Manitoba puts $450K toward app to help RCMP navigate mental health emergency calls

The provincial government is putting nearly half a million dollars toward an existing app for police that it says will help RCMP better navigate mental health emergency calls.

HealthIM already in use by police in Winnipeg, Brandon; software guides police through crisis scenarios

The app, called HealthIM, lists several different indicators and will recommend the best course of action to get the person in distress the help they need. (Riley Laychuk/CBC)

The provincial government is putting nearly half a million dollars toward an existing app for police that it says will help RCMP better navigate mental health emergency calls.

Manitoba Justice announced Thursday it will funnel more than $450,000 from the federal proceeds of crime fund toward HealthIM, a system already in use by some police forces in the province responding to people experiencing psychological crises.

Police are often the first to arrive at such calls, and the app provides risk-assessment advice to officers on mobile devices or in squad cars that helps improve outcomes, said Manitoba's justice minister.

"This system supports a more empathetic and evidence-based response to citizens suffering from unmanaged mental health challenges and protects the public, medical staff and the person in crisis," Cliff Cullen said in a statement.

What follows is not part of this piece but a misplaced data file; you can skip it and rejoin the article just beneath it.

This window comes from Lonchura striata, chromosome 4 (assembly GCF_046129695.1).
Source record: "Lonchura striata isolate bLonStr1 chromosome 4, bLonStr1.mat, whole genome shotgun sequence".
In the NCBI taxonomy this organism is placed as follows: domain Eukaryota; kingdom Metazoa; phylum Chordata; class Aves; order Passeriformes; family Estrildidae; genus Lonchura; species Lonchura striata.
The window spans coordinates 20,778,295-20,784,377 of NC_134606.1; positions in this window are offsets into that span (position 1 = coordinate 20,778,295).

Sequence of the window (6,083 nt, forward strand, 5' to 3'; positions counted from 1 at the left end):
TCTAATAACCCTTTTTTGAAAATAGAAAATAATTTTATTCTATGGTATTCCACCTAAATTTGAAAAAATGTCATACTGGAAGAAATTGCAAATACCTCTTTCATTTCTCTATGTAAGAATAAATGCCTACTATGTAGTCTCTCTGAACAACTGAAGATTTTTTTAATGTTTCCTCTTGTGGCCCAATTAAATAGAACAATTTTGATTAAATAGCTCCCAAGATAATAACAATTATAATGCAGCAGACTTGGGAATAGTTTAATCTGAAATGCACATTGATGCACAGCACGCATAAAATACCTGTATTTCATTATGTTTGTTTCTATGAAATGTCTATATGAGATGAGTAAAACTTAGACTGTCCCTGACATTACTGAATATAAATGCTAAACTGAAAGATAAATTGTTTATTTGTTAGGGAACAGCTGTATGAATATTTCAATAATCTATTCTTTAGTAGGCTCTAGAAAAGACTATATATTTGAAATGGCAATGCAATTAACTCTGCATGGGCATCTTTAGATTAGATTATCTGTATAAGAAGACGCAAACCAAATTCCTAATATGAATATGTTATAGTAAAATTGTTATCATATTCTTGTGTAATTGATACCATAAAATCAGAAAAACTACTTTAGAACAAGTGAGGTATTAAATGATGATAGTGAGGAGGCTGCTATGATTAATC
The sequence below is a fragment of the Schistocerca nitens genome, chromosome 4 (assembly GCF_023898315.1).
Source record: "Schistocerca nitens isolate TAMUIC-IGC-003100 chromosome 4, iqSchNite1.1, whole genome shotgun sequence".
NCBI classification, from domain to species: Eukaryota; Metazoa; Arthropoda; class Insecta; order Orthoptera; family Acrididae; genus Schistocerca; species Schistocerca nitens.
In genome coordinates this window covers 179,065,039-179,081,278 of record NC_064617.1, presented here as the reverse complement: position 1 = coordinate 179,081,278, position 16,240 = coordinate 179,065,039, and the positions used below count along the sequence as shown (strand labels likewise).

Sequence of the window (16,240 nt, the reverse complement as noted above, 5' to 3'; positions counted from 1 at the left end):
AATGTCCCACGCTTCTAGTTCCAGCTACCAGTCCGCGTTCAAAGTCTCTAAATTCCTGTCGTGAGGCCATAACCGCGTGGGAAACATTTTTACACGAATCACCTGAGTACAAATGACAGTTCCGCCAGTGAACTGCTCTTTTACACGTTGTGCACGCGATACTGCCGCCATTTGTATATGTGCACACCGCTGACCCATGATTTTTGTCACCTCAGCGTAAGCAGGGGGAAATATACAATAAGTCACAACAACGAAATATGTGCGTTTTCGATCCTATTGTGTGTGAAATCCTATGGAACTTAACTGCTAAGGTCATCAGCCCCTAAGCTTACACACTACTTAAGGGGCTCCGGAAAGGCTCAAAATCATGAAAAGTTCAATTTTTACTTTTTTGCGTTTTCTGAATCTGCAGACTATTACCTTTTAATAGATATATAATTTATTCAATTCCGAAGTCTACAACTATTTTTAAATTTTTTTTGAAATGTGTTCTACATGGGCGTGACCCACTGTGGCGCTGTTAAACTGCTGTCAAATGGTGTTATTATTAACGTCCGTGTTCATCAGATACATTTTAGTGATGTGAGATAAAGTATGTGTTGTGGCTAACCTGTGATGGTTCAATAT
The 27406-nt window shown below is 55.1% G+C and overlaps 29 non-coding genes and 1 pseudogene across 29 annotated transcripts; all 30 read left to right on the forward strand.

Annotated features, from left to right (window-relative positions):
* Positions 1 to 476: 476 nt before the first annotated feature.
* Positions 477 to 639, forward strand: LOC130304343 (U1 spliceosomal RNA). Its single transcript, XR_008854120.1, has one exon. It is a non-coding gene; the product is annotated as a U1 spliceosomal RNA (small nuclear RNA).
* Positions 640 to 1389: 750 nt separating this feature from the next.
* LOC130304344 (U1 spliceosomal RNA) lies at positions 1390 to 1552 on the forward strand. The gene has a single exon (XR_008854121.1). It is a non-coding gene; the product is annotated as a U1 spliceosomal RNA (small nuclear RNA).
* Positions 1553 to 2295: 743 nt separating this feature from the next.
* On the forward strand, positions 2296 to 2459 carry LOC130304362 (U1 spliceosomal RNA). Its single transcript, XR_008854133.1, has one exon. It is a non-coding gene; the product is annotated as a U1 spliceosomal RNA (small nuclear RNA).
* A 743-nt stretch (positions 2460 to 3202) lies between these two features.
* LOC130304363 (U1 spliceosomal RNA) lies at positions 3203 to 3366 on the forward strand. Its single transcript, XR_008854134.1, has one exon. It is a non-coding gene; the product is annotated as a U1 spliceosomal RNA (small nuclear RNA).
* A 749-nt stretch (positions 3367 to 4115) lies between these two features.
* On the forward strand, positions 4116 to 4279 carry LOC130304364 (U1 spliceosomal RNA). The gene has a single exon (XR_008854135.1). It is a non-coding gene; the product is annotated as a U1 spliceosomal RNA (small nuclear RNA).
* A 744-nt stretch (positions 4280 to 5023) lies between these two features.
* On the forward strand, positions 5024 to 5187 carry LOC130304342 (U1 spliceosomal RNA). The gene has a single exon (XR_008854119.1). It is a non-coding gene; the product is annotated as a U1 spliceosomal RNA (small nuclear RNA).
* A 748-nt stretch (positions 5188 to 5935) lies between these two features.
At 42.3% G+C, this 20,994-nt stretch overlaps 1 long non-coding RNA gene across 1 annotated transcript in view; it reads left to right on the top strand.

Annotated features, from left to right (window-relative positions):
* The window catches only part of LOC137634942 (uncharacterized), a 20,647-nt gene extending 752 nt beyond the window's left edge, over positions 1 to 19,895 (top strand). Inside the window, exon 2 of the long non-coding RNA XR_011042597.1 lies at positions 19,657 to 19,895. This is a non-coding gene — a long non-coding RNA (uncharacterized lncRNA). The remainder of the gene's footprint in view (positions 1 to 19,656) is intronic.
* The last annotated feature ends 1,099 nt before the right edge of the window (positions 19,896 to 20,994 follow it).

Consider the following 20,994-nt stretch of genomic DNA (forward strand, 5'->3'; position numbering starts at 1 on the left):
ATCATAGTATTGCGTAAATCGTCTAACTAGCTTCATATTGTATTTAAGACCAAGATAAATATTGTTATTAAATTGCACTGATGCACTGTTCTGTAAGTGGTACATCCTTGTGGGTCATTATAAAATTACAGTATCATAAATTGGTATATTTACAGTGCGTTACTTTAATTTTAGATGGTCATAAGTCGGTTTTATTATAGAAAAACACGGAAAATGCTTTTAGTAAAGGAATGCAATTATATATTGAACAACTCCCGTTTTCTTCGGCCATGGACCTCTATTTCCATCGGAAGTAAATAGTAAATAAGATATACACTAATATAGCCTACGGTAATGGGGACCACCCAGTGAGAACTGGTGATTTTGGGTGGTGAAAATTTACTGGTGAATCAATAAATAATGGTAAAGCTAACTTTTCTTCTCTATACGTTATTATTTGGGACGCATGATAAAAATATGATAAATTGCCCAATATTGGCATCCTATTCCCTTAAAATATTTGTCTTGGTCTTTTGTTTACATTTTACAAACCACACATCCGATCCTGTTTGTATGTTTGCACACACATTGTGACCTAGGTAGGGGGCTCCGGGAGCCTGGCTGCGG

The new funding will help get all Manitoba RCMP detachments connected.

HealthIM has been in use by eight police forces in Manitoba, including in Winnipeg, Brandon and on First Nations, since last summer.

It was also piloted in three RCMP detachment areas, including Steinbach, the Central Plains detachment (which includes Portage la Prairie, Treherne and Amaranth) and Thompson, along with eight First Nations around Thompson.

A review found of the 4,087 mental health calls where HealthIM was used between July 2019 and last month, early half of all calls involved people between the ages of 18 and 30. Women made up more than half of the calls, about 14 per cent were youth under 18, and a quarter of calls were linked to alcohol use. One-tenth of calls involved someone who was behaving violently.

The use of the app also saved an estimated $841,000 in costs, the report states, due to significant drops in involuntary apprehension rates and the average time police spent waiting in hospitals with people in distress.

The app guides officers through a number of questions to help them gauge behaviours or actions of the person at the centre of the emergency call. The app then gives recommendations about what the officer should do, including connecting the person to community-based resources or taking them to hospital.

 HealthIM also alerts police to risks prior to coming in contact with the individual.

The app is meant to help lower the risk that people in crisis harm themselves or others, the province said, as well as to decrease the frequency and time police spend in contact with people in crisis.